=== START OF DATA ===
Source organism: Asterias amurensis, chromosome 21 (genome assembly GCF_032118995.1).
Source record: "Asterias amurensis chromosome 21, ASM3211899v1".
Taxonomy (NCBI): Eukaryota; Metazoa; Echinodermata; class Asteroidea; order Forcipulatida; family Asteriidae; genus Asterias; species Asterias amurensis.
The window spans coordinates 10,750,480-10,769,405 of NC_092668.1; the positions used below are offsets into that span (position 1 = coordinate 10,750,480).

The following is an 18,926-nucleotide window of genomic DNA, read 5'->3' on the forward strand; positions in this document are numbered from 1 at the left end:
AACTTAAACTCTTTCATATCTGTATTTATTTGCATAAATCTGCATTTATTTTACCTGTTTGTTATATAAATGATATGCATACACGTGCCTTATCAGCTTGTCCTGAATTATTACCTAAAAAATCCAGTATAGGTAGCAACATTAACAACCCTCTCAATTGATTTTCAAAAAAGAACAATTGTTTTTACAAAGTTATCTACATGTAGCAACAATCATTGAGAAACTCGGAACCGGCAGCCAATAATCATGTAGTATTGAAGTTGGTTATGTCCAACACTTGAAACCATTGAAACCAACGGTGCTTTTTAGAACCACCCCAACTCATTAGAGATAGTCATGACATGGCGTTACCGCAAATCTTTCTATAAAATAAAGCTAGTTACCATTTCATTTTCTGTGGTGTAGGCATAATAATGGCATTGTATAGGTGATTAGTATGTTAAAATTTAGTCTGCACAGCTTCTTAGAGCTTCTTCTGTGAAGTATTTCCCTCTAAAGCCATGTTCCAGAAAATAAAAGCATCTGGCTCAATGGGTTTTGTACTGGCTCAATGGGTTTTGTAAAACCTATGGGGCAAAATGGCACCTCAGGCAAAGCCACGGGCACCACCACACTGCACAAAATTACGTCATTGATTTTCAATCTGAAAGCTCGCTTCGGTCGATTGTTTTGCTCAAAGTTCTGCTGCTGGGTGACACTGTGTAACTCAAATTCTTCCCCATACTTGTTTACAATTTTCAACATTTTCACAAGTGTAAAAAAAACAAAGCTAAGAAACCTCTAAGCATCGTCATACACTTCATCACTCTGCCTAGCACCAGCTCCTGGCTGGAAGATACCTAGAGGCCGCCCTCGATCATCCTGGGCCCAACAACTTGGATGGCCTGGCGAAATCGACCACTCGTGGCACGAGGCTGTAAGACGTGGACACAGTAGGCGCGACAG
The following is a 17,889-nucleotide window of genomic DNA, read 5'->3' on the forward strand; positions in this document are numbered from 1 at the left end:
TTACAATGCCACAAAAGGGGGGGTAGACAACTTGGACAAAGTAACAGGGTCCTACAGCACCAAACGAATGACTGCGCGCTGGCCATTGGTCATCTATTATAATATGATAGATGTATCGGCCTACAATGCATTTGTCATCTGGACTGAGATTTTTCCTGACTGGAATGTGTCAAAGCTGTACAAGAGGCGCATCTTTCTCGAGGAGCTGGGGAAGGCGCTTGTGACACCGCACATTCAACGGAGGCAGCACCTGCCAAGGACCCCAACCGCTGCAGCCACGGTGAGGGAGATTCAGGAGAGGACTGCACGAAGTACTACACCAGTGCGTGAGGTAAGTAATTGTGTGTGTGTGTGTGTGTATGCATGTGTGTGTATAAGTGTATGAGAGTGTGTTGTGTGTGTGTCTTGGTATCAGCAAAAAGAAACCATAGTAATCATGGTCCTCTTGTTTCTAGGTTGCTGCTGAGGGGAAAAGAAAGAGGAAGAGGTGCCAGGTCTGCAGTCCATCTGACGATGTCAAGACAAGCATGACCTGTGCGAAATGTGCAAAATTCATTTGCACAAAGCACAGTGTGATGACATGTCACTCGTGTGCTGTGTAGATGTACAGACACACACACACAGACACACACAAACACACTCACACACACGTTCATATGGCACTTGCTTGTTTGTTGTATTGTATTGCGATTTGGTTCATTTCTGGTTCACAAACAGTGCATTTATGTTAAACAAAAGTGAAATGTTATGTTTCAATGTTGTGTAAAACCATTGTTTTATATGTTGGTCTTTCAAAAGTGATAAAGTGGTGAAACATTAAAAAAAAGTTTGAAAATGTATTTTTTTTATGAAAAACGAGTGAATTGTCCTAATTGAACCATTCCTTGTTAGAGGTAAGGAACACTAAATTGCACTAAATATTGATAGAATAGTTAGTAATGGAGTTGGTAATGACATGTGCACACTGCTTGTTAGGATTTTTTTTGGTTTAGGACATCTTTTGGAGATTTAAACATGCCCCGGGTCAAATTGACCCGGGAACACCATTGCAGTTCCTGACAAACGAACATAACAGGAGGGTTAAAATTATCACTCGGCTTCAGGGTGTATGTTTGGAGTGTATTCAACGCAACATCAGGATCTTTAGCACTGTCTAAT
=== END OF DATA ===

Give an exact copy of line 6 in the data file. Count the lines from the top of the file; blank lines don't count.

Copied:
AACTTAAACTCTTTCATATCTGTATTTATTTGCATAAATCTGCATTTATTTTACCTGTTTGTTATATAAATGATATGCATACACGTGCCTTATCAGCTTGTCCTGAATTATTACCTAAAAAATCCAGTATAGGTAGCAACATTAACAACCCTCTCAATTGATTTTCAAAAAAGAACAATTGTTTTTACAAAGTTATCTACATGTAGCAACAATCATTGAGAAACTCGGAACCGGCAGCCAATAATCATGTAGTATTGAAGTTGGTTATGTCCAACACTTGAAACCATTGAAACCAACGGTGCTTTTTAGAACCACCCCAACTCATTAGAGATAGTCATGACATGGCGTTACCGCAAATCTTTCTATAAAATAAAGCTAGTTACCATTTCATTTTCTGTGGTGTAGGCATAATAATGGCATTGTATAGGTGATTAGTATGTTAAAATTTAGTCTGCACAGCTTCTTAGAGCTTCTTCTGTGAAGTATTTCCCTCTAAAGCCATGTTCCAGAAAATAAAAGCATCTGGCTCAATGGGTTTTGTACTGGCTCAATGGGTTTTGTAAAACCTATGGGGCAAAATGGCACCTCAGGCAAAGCCACGGGCACCACCACACTGCACAAAATTACGTCATTGATTTTCAATCTGAAAGCTCGCTTCGGTCGATTGTTTTGCTCAAAGTTCTGCTGCTGGGTGACACTGTGTAACTCAAATTCTTCCCCATACTTGTTTACAATTTTCAACATTTTCACAAGTGTAAAAAAAACAAAGCTAAGAAACCTCTAAGCATCGTCATACACTTCATCACTCTGCCTAGCACCAGCTCCTGGCTGGAAGATACCTAGAGGCCGCCCTCGATCATCCTGGGCCCAACAACTTGGATGGCCTGGCGAAATCGACCACTCGTGGCACGAGGCTGTAAGACGTGGACACAGTAGGCGCGACAG